Much ink has been spilled over the potential ramifications of now-Justice Brett Kavanaugh's appointment to the U.S. Supreme Court across a broad range of issues—from executive power and reproductive rights to redistricting and gun control. That commentary has included multiple examinations of his likely impact on the wide spectrum of recurring First Amendment questions that have come before the Court in recent years. The same exercise was undertaken just last year prior to the appointment of Justice Neil Gorsuch.
Those analyses have no doubt been helpful to lawyers practicing in the field that has come generally to be known as "media law"—that bundle of content and information-gathering issues that preoccupy lawyers representing news media entities and the journalists they employ, like prior restraints, defamation, invasion of privacy, reporter's privilege, access to information, and the like. They are, however, of somewhat limited utility, in significant part because the Court has so infrequently addressed such issues in the last 25 years. With that reality in mind, it is worth taking stock of what we really know (and don't know) about how media law cases are likely to fare before this "new" Supreme Court. Below are a half-dozen, somewhat random observations:
The sample size is not statistically significant. Since John Roberts became Chief Justice in 2005, the Supreme Court has not decided a single "media law" case as that term is defined in the preceding paragraph. And, although those Justices that have left the Court in the last dozen years had each participated in several such cases, the "holdovers," like the Chief Justice himself, have decided very few. Thus, despite its well-deserved reputation as a "First Amendment" Court, the holdover Justices that have served on it have no real track record that can be used to predict how they might vote in future media law cases. Indeed, of the nine justices who participated in the Court's last media law decision—Bartnicki v. Vopper in 2001—only three (Justices Clarence Thomas, Ruth Bader Ginsburg, and Stephen Breyer) remain. Those three each joined a different opinion in Bartnicki itself—Justice Ginsburg joined Justice John Paul Stevens' opinion for the Court embracing the media's First Amendment argument, Justice Breyer wrote a concurring opinion articulating a more modest First Amendment right, and Justice Thomas joined Chief Justice William Rehnquist's dissenting opinion rejecting the proffered right entirely.
Much ado about nothing? The first sentence of the preceding paragraph bears emphasis for an additional reason—at least for the moment, the Court has largely gotten out of the business of deciding media law cases at all. Despite multiple opportunities both before and after its decision in Bartnicki, that case remains the sole media law case the Supreme Court has decided on its merits since the early 1990s. In the interim, the Court has turned away multiple opportunities to resolve circuit conflicts and otherwise address important, undecided media law issues, including most significantly the constitutional bona fides of the reporter's privilege in cases brought by journalists from Judith Miller and Matt Cooper to James Risen. In contrast, from 1964—when the Court decided New York Times v. Sullivan—through 1991, when it decided both Masson v. New Yorker Magazine and Cohen v. Cowles Media, there was rarely a term in which the Justices did not render decisions in multiple media law cases.
The last two departures are perhaps the most significant. Although the other Justices who have left the Court since Bartnicki each had a significant impact on its media law jurisprudence (for example, Chief Justice Rehnquist wrote the Court's opinions in a host of cases, including Milkovich v. Lorain Journal and Hustler Magazine v. Falwell, as did Justice Stevens in cases like Bartnicki and Bose v. Consumers Union), Justices Antonin Scalia and Anthony Kennedy formed, in many ways, its jurisprudential counterweights. Justice Kennedy championed a broad, traditional view of First Amendment rights in which even false speech about matters of public concern enjoys extremely broad constitutional protection and the categories of unprotected speech are both few and narrowly cabined. With increasing frequency, his robust vision of the First Amendment carried over to media law cases, from his vote to join the majority in Bartnicki to his narrow opinion for the Court in Masson, in which he both set aside the more strident anti-media aspects of Judge Alex Kozinski's opinion for the U.S. Court of Appeals for the Ninth Circuit and articulated a constitutional basis for the common law doctrines of substantial truth and defamatory meaning. For his part, although Justice Scalia shared many of Justice Kennedy's views about limiting and confining the categories of unprotected speech, that enthusiasm did not often carry over to cases involving the press. Indeed, with few exceptions (most notably his vote joining in Chief Justice Rehnquist's opinion for the Court in Falwell) Justice Scalia consistently voted against First Amendment claims asserted by media litigants, including in Bartnicki, Milkovich, Cohen, Masson, and Harte Hanks Communications v. Connaughton. And, of course, Justice Scalia famously and frequently cited New York Times v. Sullivan as the best example he could provide of a Supreme Court case wrongly decided by what he described as "activist judges."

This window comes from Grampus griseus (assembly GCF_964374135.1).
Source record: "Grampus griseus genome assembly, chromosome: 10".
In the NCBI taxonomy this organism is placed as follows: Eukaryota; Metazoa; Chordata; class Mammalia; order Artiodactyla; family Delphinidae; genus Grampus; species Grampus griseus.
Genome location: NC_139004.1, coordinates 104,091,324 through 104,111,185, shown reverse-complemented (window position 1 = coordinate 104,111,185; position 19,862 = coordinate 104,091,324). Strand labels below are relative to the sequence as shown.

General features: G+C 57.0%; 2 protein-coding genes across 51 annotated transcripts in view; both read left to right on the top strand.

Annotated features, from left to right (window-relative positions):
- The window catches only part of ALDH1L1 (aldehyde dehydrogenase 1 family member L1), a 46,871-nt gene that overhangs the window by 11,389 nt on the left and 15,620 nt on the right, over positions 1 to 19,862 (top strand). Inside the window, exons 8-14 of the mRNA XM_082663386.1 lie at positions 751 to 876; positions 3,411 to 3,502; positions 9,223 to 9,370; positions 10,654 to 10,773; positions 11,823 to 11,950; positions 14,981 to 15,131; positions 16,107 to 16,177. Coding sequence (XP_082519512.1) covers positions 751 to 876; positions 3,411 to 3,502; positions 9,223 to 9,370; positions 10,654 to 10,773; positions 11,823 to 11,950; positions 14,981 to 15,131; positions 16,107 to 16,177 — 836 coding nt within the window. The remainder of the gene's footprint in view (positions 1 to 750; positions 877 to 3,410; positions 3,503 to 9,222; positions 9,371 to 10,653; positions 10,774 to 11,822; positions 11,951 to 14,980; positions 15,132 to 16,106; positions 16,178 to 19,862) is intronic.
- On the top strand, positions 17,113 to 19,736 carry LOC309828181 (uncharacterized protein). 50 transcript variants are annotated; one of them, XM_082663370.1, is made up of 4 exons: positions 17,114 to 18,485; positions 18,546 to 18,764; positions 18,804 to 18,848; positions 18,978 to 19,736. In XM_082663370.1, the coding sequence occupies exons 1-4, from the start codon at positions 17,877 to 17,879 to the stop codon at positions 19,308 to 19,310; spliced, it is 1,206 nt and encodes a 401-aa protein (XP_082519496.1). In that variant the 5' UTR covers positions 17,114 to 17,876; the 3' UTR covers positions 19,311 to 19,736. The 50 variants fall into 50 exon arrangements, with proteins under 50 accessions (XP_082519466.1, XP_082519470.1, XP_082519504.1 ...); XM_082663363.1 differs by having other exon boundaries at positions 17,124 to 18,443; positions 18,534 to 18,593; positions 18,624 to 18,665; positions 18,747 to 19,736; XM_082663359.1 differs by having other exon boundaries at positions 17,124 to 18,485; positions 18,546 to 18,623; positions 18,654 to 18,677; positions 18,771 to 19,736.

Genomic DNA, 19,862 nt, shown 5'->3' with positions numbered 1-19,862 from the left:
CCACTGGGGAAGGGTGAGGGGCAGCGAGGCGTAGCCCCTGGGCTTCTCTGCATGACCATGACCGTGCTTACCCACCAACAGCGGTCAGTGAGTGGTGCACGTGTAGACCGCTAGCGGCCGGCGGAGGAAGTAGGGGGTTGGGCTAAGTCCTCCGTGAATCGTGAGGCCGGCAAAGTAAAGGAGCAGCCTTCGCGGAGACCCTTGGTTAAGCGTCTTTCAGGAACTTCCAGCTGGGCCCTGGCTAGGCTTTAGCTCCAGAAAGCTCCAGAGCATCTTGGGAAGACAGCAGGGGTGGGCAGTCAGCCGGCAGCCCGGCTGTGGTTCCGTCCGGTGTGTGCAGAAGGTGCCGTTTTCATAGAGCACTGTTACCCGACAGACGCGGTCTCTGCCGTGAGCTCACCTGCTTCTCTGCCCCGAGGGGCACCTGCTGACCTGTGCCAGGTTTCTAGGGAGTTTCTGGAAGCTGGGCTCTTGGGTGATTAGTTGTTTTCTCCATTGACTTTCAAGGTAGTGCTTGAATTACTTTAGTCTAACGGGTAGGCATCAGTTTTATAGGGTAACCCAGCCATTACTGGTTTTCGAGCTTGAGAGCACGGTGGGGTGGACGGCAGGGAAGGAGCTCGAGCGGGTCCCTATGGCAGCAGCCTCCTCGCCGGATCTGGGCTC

Predictions about the impact of "new" Justices are of dubious value. History has shown that predictions about newly appointed Justices' votes in media law cases, based on either their past judicial performance or the identity and party affiliation of the President who appointed them are worth very little. While that historical lesson may be less relevant than it once was in this era when Presidents vet prospective nominees at least as much for their ideological purity as their legal acumen, it remains the case that neither party affiliation nor prior opinions tells us very much about how a Justice is likely to vote in a media law case, even given the current occupant of the White House. Thus, although the fact that both Justices Gorsuch (e.g., Bustos v. A&E Television) and Kavanaugh (e.g., Abbas v. Foreign Policy Group) have authored very useful opinions for their respective Courts of Appeals in media law cases is of some comfort (not to mention that then-Judge Kavanaugh voiced apparently enthusiastic support for a common law-based reporter’s privilege in the never decided appeal of journalist Toni Locy's contempt citation in the Hatfill v. DOJ case), they may well have done so because they felt constrained by then-existing Supreme Court precedent, constraints by which they are of course no longer bound. Tea-leaf reading of that sort would also have to take into account such further evidence that party or general ideological affiliation is of limited predictive value as the fact that, before either of them became judges, both Chief Justice Roberts and Justice Kagan expressed varies degrees of skepticism about Sullivan itself.